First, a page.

In this phase, the organization fails to acknowledge that it is necessary to change. Troels continues:

“People lack the tools to move forward. They look at the data and think there is something that isn’t quite right. But it is too complex to grasp. “Where should I begin?”

So, what do you do?

Step 2: Recognize the problem, even though it hurts

Senior management must acknowledge that finances, purchasing, sales and logistics have to come together and find ways to tear down the silo-mentality, and eliminate counter-productive KPIs within the different departments. Step one is to define basic principles for purchasing, along with a shared language and shared priorities across the different departments.

Afterwards sales can count on that the most important products (for the company as a whole) are in stock. And sales knows that the high level of service given to these special products cannot be expected for less important ones.




In Step 1, many decisions are made on an uncertain basis, which has curbed the company’s development. In Step 2, the company acquires a common language for which products it needs to have in stock. The ‘language’ is a product categorization, which showcases each product’s importance for the business.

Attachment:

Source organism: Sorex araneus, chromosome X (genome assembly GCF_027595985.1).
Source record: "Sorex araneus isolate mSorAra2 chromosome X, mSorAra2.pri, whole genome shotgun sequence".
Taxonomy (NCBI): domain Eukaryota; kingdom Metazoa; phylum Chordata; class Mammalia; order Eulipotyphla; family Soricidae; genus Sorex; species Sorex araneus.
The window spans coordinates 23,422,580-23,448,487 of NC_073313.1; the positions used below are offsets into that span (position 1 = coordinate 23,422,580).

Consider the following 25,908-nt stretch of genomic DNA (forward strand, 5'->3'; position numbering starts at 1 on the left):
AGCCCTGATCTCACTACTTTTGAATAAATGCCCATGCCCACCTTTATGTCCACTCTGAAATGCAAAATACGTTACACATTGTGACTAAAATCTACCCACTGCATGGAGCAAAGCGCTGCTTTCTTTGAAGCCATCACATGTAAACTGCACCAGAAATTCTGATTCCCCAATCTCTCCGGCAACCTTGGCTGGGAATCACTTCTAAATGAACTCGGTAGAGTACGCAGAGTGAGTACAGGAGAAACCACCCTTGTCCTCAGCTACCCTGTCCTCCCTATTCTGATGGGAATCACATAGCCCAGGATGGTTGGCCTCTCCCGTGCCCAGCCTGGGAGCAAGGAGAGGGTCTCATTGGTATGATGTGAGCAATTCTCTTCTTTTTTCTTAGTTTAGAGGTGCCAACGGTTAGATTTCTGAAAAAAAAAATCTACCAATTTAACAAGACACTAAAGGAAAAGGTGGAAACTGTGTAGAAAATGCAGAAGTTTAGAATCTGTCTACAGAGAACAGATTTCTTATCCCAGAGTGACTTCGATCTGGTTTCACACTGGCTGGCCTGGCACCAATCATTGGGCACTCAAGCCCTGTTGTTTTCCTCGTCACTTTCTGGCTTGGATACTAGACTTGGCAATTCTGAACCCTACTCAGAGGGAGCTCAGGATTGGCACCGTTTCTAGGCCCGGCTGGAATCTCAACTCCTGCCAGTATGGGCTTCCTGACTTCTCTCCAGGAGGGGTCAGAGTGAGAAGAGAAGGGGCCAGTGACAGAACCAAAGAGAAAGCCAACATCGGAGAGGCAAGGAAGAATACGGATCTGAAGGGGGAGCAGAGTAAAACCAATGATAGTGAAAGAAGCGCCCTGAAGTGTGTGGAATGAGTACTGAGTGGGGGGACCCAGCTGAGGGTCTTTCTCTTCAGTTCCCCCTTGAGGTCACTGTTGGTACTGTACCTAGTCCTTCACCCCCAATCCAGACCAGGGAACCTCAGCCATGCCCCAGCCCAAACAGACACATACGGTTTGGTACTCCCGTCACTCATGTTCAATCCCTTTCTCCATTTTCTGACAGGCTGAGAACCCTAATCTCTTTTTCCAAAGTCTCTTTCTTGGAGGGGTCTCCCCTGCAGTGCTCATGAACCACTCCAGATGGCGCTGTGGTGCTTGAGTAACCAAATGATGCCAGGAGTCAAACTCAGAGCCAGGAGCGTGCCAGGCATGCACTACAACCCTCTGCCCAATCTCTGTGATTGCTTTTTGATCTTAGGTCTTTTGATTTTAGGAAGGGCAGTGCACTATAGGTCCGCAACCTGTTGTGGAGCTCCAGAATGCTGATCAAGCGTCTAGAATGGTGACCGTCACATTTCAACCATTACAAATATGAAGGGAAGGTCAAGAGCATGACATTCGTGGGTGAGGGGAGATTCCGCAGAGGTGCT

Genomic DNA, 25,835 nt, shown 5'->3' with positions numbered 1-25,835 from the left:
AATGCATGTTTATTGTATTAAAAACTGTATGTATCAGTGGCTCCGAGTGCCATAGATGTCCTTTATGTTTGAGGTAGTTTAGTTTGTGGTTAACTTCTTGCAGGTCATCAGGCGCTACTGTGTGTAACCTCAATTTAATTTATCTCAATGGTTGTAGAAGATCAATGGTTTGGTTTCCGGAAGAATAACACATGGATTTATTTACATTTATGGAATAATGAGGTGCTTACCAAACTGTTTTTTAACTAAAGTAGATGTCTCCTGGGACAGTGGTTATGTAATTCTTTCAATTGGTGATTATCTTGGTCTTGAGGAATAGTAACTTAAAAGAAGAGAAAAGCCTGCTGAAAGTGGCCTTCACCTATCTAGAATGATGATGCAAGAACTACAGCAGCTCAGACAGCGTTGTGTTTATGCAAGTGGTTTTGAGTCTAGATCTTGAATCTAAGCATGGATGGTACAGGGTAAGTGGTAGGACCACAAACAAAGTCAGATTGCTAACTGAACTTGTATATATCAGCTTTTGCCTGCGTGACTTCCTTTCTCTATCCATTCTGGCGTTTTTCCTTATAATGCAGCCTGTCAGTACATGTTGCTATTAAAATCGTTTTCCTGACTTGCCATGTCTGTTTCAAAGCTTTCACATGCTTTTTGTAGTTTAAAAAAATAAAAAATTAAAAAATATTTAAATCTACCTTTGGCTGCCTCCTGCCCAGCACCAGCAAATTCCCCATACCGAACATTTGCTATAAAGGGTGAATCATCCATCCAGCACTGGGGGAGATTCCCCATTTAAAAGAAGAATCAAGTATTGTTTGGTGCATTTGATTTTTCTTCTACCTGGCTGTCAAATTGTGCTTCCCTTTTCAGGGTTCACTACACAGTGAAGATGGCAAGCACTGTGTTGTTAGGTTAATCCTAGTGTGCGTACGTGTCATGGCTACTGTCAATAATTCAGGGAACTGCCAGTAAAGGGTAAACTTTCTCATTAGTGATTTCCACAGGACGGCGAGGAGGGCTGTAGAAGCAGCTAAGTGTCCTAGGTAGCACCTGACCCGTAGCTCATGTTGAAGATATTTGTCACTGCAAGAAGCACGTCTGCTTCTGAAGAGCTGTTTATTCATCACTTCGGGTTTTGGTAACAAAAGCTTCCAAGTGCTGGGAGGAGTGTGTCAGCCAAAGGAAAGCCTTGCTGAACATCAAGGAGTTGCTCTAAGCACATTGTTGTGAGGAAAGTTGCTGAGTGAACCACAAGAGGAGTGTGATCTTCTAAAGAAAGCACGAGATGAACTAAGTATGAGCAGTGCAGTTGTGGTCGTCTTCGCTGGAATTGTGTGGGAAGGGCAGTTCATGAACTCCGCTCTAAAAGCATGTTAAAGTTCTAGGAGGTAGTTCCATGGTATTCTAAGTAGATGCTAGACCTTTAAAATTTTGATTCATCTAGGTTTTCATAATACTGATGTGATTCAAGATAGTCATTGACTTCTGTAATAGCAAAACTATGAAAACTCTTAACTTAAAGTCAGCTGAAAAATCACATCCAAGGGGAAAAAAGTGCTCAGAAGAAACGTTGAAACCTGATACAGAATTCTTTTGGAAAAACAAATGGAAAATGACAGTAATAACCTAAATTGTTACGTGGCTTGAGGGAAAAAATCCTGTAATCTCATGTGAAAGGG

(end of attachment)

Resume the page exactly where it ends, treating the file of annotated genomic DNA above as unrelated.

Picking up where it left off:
Troels Kyhn Jakobsen finds that the analysis creates a ‘burning platform’ which fuels a willingness to change:

“People don’t like it when they’re told that one of the products they are responsible for is low-priority. Then they start counterarguing. But if they’re presented with mathematical facts that more or less speak for themselves, it has a convincing effect and form a starting point for changes in behavior.”

A company usually finds that 20% of the products account for 80% of turnover – and vice versa: That 80% of the products account for only 20% of turnover.

First time sales and purchasing see which products account for 20% of the turnover, the new insight creates a common agenda throughout the value chain in the company, and questions such as “Why is this product not in stock?” are no longer asked.

Step 3: Involve suppliers

Once the company has analysed the situation and derived at a list of priorities, it is a question of negotiating with its suppliers so that the terms of delivery reflect the company’s own priorities.


When a company employs data-based decision-making and shares the information with its suppliers, the company can negotiate terms of delivery which support its priorities faster.

The double ABC analysis (see illustration) is the key that unlocks the needed insights. Troels Kyhn Jakobsen emphasizes:

“You need to have your own priorities in place before you demand anything of your suppliers. It is impossible to optimize earnings if you don’t know which products are important to you, – and why.”

Troels mentions an ABC Softwork customer who took an unusual step: